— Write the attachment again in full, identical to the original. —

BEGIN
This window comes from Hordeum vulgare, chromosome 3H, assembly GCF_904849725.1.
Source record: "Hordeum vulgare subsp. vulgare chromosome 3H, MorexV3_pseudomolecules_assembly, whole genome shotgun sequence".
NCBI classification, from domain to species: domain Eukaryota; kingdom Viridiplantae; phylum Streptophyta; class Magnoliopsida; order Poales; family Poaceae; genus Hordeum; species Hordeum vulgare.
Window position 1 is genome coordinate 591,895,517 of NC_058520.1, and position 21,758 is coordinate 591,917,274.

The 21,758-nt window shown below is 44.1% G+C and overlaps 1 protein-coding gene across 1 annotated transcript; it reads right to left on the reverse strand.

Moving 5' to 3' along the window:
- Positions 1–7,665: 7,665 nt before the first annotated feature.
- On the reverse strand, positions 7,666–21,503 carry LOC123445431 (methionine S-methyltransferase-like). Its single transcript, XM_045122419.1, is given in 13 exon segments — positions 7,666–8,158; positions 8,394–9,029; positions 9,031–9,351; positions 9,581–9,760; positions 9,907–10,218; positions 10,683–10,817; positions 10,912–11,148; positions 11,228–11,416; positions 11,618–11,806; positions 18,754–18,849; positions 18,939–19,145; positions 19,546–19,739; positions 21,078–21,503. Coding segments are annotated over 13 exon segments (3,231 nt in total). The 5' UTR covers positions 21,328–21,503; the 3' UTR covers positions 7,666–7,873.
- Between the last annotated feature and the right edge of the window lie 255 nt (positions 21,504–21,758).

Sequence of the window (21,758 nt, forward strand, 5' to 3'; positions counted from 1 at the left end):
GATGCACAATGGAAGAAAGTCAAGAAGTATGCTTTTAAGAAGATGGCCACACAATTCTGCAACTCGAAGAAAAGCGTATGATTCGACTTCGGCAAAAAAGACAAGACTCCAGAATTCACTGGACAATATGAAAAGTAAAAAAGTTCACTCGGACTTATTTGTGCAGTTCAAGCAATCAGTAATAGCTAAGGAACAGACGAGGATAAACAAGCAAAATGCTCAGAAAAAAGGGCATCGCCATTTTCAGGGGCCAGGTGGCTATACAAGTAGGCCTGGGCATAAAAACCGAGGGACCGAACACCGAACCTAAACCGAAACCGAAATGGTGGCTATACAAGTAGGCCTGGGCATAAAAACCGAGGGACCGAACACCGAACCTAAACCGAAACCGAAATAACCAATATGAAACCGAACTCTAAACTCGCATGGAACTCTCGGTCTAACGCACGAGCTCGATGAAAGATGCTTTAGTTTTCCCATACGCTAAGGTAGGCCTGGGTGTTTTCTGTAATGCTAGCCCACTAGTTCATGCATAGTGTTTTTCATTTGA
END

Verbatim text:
This window comes from Hordeum vulgare, chromosome 3H, assembly GCF_904849725.1.
Source record: "Hordeum vulgare subsp. vulgare chromosome 3H, MorexV3_pseudomolecules_assembly, whole genome shotgun sequence".
NCBI classification, from domain to species: domain Eukaryota; kingdom Viridiplantae; phylum Streptophyta; class Magnoliopsida; order Poales; family Poaceae; genus Hordeum; species Hordeum vulgare.
Window position 1 is genome coordinate 591,895,517 of NC_058520.1, and position 21,758 is coordinate 591,917,274.

The 21,758-nt window shown below is 44.1% G+C and overlaps 1 protein-coding gene across 1 annotated transcript; it reads right to left on the reverse strand.

Moving 5' to 3' along the window:
- Positions 1–7,665: 7,665 nt before the first annotated feature.
- On the reverse strand, positions 7,666–21,503 carry LOC123445431 (methionine S-methyltransferase-like). Its single transcript, XM_045122419.1, is given in 13 exon segments — positions 7,666–8,158; positions 8,394–9,029; positions 9,031–9,351; positions 9,581–9,760; positions 9,907–10,218; positions 10,683–10,817; positions 10,912–11,148; positions 11,228–11,416; positions 11,618–11,806; positions 18,754–18,849; positions 18,939–19,145; positions 19,546–19,739; positions 21,078–21,503. Coding segments are annotated over 13 exon segments (3,231 nt in total). The 5' UTR covers positions 21,328–21,503; the 3' UTR covers positions 7,666–7,873.
- Between the last annotated feature and the right edge of the window lie 255 nt (positions 21,504–21,758).

Sequence of the window (21,758 nt, forward strand, 5' to 3'; positions counted from 1 at the left end):
GATGCACAATGGAAGAAAGTCAAGAAGTATGCTTTTAAGAAGATGGCCACACAATTCTGCAACTCGAAGAAAAGCGTATGATTCGACTTCGGCAAAAAAGACAAGACTCCAGAATTCACTGGACAATATGAAAAGTAAAAAAGTTCACTCGGACTTATTTGTGCAGTTCAAGCAATCAGTAATAGCTAAGGAACAGACGAGGATAAACAAGCAAAATGCTCAGAAAAAAGGGCATCGCCATTTTCAGGGGCCAGGTGGCTATACAAGTAGGCCTGGGCATAAAAACCGAGGGACCGAACACCGAACCTAAACCGAAACCGAAATGGTGGCTATACAAGTAGGCCTGGGCATAAAAACCGAGGGACCGAACACCGAACCTAAACCGAAACCGAAATAACCAATATGAAACCGAACTCTAAACTCGCATGGAACTCTCGGTCTAACGCACGAGCTCGATGAAAGATGCTTTAGTTTTCCCATACGCTAAGGTAGGCCTGGGTGTTTTCTGTAATGCTAGCCCACTAGTTCATGCATAGTGTTTTTCATTTGA